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San Francisco Gets 2013 America's Cup

Organizers of the America's Cup sailing regatta on Friday announced plans to hold the 2013 race in San Francisco, allowing billionaire Larry Ellison to defend the cup in the waters near his home.

The decision follows last-minute wrangling earlier this month over the terms of their agreement with the city.

BMW Oracle Racing captured the cup in February, thus winning the right to decide where to hold the next regatta. The team is owned by Mr. Ellison, chief executive of Silicon Valley software giant Oracle Corp., and sponsored by San Francisco's Golden Gate Yacht Club.

"We sought a venue that fulfills our promise–to showcase the best sailors in the world competing on the fastest boats," said Richard Worth, chairman of America's Cup Event Authority. "And hosting the America's Cup in San Francisco will realize that promise."

The city stands to reap a profit of $23.8 million from the event and the waterfront improvements spurred by it, with tax revenue more than making up for the costs of holding the event and improving the waterfront for its sake, according to a December report from the San Francisco Office of Economic Analysis. Organizers said on Friday that other studies have projected that the event will pump $1.4 billion dollars into the San Francisco region.

While negotiating with San Francisco, organizers had considered other cities including Newport, R.I. before deciding on Mr. Ellison's home turf after the city and the organizers were able to agree on terms regarding financing for the event and race organizers' right to develop certain parts of the waterfront.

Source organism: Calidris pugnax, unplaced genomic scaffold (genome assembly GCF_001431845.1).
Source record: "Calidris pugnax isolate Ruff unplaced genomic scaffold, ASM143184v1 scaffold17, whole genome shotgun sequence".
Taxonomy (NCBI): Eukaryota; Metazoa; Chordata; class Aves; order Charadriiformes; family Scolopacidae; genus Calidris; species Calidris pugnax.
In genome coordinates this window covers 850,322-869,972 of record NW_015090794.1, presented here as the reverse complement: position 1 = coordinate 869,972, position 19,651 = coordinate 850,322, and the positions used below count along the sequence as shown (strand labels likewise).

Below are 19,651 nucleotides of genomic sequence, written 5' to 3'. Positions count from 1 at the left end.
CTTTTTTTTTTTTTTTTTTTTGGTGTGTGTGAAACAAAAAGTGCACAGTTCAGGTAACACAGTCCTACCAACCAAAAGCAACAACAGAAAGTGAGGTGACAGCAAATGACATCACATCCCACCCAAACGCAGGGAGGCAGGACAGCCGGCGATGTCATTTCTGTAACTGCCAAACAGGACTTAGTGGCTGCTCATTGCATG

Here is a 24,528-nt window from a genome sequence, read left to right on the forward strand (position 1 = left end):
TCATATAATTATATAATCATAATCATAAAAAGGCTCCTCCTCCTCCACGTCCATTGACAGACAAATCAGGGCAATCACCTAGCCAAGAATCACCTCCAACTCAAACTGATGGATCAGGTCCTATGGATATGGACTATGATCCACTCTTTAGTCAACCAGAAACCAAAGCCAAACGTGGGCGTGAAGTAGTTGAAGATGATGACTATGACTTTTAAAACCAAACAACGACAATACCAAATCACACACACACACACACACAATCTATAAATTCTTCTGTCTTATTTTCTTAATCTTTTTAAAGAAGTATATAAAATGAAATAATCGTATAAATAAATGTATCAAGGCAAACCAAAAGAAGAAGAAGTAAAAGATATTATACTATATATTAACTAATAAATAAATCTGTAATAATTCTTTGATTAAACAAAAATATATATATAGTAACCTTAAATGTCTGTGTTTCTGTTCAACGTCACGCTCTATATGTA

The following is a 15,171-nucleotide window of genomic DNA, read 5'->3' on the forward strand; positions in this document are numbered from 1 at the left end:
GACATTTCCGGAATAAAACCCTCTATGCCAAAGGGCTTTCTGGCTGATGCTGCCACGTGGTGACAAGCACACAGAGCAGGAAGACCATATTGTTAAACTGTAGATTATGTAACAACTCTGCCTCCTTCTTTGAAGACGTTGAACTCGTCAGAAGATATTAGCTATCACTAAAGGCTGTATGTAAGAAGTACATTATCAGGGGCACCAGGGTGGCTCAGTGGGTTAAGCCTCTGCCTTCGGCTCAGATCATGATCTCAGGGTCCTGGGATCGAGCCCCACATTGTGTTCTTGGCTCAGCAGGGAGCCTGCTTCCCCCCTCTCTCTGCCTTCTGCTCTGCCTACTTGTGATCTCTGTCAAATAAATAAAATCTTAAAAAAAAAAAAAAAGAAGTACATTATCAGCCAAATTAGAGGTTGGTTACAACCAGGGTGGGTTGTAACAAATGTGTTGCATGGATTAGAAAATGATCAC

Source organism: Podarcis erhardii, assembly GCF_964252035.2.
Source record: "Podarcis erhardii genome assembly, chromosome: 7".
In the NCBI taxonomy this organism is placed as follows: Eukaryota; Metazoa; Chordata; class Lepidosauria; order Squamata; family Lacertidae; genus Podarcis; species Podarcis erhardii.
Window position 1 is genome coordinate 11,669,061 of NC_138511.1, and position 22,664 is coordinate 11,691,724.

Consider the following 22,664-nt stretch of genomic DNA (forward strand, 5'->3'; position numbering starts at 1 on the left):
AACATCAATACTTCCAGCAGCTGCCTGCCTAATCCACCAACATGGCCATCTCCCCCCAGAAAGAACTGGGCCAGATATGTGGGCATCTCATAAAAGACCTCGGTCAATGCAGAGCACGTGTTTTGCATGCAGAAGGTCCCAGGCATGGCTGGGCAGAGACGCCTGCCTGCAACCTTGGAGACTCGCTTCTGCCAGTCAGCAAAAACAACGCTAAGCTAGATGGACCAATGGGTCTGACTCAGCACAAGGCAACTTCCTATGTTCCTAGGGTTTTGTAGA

In December, BMW ended its partnership with Oracle Racing and will no longer be involved in the America's Cup.

The 2013 event will be the first time the America's Cup has been hosted in the U.S. since 1995. Racing in San Francisco Bay is expected to be visible from tourist destinations such as the Golden Gate Bridge, the Marin Headlands, Crissy Field, the Embarcadero and Fisherman's Wharf, the Event Authority said.

Gavin Newsom, San Francisco's mayor, applauded the decision. "The strength of San Francisco's bid and the enormous benefits it will provide to the City and to the team are the result of months of hard work, negotiations and overwhelming support from throughout the city and state," he said in a statement.